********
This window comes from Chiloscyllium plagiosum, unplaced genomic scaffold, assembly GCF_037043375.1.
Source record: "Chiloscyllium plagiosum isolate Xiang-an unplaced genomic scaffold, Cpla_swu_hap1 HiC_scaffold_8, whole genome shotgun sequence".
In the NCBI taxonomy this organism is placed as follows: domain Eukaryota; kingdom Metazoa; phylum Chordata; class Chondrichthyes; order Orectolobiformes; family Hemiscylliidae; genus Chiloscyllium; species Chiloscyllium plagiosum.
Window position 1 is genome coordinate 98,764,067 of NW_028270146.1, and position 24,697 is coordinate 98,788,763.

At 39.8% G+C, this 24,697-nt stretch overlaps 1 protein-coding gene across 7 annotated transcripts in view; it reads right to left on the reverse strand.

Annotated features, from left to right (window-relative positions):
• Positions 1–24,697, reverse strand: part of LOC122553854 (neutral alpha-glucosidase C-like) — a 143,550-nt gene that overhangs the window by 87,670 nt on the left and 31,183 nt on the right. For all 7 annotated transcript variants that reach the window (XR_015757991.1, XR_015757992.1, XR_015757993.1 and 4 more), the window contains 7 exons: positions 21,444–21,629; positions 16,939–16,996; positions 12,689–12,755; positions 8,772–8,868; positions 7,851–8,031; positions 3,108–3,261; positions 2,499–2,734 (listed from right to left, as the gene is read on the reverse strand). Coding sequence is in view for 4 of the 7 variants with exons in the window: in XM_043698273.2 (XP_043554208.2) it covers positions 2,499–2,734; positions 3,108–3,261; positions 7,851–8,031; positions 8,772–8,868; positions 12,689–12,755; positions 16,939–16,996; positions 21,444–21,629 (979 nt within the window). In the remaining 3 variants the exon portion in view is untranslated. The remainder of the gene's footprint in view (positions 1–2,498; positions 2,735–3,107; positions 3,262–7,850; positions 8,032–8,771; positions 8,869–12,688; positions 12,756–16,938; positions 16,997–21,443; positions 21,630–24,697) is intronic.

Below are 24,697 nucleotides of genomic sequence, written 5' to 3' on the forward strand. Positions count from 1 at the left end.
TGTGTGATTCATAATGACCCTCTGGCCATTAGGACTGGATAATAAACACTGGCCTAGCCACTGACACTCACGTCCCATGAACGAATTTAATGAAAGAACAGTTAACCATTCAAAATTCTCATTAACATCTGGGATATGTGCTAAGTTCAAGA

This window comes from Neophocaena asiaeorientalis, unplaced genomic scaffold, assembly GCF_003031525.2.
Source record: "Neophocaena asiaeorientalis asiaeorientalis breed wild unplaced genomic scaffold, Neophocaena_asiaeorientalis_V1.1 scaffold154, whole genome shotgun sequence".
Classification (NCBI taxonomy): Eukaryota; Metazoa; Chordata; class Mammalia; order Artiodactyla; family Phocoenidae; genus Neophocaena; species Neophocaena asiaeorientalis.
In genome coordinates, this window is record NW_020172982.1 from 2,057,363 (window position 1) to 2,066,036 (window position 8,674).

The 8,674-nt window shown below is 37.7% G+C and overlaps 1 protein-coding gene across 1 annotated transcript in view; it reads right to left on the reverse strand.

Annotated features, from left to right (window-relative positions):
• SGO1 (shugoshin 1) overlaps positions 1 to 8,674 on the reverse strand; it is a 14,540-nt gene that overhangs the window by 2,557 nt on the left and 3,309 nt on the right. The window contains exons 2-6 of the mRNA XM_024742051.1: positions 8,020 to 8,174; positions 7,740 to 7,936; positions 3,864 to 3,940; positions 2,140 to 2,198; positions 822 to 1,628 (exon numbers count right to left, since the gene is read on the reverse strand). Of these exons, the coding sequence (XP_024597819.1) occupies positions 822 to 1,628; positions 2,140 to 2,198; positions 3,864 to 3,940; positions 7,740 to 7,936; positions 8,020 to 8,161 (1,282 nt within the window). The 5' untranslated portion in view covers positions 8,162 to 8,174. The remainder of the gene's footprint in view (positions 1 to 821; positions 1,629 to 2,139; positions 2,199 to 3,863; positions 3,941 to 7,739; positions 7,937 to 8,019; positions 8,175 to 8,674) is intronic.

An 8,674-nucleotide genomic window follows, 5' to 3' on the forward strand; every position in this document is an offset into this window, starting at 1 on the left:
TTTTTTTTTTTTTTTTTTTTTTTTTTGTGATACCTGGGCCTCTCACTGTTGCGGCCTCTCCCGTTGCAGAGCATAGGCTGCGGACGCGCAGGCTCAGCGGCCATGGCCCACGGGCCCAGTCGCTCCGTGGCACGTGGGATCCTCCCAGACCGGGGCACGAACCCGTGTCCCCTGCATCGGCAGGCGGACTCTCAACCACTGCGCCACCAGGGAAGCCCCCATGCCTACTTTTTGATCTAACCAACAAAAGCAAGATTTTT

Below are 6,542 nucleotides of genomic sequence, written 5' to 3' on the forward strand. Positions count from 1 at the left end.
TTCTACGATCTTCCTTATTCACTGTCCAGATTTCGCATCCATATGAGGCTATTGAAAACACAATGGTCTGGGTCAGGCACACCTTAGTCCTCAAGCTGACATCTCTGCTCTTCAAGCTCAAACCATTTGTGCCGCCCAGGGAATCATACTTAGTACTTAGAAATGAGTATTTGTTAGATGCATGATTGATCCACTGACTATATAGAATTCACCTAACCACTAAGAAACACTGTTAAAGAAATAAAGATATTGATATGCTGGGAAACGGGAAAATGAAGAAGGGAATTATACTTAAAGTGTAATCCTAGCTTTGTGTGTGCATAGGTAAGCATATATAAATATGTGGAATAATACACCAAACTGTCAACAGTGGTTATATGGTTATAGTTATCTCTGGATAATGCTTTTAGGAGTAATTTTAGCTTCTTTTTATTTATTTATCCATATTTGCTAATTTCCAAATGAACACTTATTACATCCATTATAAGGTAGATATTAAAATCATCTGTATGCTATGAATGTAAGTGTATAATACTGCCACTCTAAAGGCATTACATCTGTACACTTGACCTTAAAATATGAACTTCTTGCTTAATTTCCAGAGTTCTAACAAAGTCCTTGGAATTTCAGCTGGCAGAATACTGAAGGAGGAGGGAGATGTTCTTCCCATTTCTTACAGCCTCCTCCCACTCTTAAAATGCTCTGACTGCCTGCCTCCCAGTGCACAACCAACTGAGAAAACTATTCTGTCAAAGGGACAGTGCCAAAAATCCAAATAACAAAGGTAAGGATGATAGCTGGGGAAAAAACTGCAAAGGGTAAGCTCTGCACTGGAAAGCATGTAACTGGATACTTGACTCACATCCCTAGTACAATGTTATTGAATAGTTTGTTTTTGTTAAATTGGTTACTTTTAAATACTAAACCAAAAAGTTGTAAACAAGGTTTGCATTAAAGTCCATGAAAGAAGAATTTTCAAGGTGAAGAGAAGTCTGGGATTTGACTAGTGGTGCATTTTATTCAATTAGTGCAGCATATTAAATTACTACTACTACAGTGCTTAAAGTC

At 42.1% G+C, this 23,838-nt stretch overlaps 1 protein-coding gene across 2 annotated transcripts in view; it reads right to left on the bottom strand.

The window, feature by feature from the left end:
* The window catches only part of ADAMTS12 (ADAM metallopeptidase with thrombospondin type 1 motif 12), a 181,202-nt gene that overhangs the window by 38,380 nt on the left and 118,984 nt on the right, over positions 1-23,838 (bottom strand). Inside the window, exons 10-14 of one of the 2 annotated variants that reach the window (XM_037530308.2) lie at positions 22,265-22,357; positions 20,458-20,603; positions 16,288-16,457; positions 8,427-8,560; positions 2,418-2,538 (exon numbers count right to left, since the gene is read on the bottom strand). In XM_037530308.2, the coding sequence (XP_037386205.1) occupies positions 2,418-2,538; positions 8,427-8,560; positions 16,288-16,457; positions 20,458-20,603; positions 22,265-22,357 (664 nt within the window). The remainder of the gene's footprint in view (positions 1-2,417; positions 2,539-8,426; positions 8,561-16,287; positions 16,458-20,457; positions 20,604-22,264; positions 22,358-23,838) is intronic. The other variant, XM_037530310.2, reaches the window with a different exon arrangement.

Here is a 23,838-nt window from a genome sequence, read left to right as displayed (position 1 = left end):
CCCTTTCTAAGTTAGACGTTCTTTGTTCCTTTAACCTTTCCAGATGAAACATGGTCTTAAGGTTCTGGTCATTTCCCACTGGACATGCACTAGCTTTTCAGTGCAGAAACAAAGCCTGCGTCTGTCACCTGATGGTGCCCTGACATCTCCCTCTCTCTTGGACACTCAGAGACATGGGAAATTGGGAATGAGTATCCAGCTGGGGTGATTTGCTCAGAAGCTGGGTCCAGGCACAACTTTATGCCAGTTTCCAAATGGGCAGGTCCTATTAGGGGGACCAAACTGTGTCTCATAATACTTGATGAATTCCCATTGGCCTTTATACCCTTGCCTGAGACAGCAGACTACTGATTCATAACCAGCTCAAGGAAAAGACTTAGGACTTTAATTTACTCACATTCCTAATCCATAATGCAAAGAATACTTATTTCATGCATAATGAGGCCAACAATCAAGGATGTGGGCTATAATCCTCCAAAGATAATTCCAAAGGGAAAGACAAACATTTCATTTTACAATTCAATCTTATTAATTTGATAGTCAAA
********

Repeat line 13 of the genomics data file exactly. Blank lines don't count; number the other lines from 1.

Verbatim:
In genome coordinates, this window is record NW_020172982.1 from 2,057,363 (window position 1) to 2,066,036 (window position 8,674).